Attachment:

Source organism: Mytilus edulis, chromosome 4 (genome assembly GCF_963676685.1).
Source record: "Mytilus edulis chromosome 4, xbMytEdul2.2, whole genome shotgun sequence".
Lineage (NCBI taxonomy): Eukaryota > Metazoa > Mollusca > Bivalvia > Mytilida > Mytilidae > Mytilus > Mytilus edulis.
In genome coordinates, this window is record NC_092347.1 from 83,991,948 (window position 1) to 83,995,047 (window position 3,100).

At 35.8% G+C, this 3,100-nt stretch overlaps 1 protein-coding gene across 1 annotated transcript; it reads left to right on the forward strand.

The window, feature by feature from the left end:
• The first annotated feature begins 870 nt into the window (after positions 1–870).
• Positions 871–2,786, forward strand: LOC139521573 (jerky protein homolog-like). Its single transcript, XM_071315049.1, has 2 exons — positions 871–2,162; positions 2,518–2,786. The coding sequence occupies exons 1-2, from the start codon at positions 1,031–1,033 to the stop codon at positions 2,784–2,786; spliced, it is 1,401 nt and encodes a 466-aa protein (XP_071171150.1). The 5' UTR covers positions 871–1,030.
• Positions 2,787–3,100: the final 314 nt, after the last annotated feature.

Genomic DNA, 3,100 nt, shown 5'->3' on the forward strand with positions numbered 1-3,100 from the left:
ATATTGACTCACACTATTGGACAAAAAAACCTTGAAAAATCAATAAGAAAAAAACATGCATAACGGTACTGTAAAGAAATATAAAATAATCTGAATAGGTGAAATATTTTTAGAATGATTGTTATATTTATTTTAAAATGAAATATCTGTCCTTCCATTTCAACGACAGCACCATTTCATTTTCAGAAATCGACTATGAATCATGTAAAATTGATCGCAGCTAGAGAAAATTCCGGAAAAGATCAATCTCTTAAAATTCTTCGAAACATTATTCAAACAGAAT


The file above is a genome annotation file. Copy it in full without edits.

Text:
Source organism: Mytilus edulis, chromosome 4 (genome assembly GCF_963676685.1).
Source record: "Mytilus edulis chromosome 4, xbMytEdul2.2, whole genome shotgun sequence".
Lineage (NCBI taxonomy): Eukaryota > Metazoa > Mollusca > Bivalvia > Mytilida > Mytilidae > Mytilus > Mytilus edulis.
In genome coordinates, this window is record NC_092347.1 from 83,991,948 (window position 1) to 83,995,047 (window position 3,100).

At 35.8% G+C, this 3,100-nt stretch overlaps 1 protein-coding gene across 1 annotated transcript; it reads left to right on the forward strand.

The window, feature by feature from the left end:
• The first annotated feature begins 870 nt into the window (after positions 1–870).
• Positions 871–2,786, forward strand: LOC139521573 (jerky protein homolog-like). Its single transcript, XM_071315049.1, has 2 exons — positions 871–2,162; positions 2,518–2,786. The coding sequence occupies exons 1-2, from the start codon at positions 1,031–1,033 to the stop codon at positions 2,784–2,786; spliced, it is 1,401 nt and encodes a 466-aa protein (XP_071171150.1). The 5' UTR covers positions 871–1,030.
• Positions 2,787–3,100: the final 314 nt, after the last annotated feature.

Genomic DNA, 3,100 nt, shown 5'->3' on the forward strand with positions numbered 1-3,100 from the left:
ATATTGACTCACACTATTGGACAAAAAAACCTTGAAAAATCAATAAGAAAAAAACATGCATAACGGTACTGTAAAGAAATATAAAATAATCTGAATAGGTGAAATATTTTTAGAATGATTGTTATATTTATTTTAAAATGAAATATCTGTCCTTCCATTTCAACGACAGCACCATTTCATTTTCAGAAATCGACTATGAATCATGTAAAATTGATCGCAGCTAGAGAAAATTCCGGAAAAGATCAATCTCTTAAAATTCTTCGAAACATTATTCAAACAGAAT